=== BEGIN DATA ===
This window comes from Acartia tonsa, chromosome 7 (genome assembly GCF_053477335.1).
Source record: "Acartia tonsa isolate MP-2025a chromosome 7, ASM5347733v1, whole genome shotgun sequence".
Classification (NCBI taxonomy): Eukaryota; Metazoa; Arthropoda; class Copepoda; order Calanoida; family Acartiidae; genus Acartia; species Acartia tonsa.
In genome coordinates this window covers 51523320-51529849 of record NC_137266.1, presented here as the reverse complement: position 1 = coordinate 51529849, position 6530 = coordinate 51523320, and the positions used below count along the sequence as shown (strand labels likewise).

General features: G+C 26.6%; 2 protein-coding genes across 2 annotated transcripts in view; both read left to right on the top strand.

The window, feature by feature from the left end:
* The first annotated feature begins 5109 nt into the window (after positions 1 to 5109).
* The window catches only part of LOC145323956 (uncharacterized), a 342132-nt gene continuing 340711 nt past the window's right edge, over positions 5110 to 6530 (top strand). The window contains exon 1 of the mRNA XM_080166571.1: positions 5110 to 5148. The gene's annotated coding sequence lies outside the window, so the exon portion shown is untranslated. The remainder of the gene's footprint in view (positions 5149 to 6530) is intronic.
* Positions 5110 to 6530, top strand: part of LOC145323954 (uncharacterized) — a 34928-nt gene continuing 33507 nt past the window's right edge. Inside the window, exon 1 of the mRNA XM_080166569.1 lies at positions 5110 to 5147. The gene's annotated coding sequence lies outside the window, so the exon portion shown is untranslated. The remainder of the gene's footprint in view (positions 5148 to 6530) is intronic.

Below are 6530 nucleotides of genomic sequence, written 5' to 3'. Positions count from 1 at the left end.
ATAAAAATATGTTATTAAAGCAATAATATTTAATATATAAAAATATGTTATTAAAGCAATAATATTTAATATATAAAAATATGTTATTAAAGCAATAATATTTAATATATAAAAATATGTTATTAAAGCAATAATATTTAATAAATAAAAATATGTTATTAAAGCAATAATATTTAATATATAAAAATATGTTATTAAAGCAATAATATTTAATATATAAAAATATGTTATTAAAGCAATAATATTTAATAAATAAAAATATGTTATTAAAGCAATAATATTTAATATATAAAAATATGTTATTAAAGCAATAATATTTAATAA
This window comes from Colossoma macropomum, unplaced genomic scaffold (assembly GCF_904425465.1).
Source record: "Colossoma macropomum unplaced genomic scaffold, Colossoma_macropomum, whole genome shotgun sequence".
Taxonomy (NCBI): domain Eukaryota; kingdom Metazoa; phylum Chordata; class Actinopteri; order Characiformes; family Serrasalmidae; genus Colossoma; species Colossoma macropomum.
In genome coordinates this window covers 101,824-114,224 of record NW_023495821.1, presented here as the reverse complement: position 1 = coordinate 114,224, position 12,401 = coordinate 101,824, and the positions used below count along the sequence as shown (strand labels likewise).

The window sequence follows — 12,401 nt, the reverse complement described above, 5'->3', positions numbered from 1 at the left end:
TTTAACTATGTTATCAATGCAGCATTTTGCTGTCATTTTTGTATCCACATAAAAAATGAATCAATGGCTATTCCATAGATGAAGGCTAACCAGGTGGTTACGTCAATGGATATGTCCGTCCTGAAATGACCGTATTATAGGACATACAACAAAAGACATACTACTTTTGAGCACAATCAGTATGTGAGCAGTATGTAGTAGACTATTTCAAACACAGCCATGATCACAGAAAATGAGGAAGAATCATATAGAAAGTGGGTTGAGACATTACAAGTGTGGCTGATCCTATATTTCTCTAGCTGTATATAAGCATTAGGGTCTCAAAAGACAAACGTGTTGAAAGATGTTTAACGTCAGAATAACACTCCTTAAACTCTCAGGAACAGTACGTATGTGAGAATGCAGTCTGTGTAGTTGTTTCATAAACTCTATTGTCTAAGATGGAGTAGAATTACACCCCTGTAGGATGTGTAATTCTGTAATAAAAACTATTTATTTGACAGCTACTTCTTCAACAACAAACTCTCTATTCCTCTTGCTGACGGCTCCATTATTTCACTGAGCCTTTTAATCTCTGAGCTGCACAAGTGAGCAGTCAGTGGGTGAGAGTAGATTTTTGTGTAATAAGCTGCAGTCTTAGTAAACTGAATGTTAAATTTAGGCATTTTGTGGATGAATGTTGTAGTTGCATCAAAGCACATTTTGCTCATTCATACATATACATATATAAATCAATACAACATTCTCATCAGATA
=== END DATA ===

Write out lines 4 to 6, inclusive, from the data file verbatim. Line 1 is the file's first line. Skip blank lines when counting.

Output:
In genome coordinates this window covers 51523320-51529849 of record NC_137266.1, presented here as the reverse complement: position 1 = coordinate 51529849, position 6530 = coordinate 51523320, and the positions used below count along the sequence as shown (strand labels likewise).

General features: G+C 26.6%; 2 protein-coding genes across 2 annotated transcripts in view; both read left to right on the top strand.

The window, feature by feature from the left end: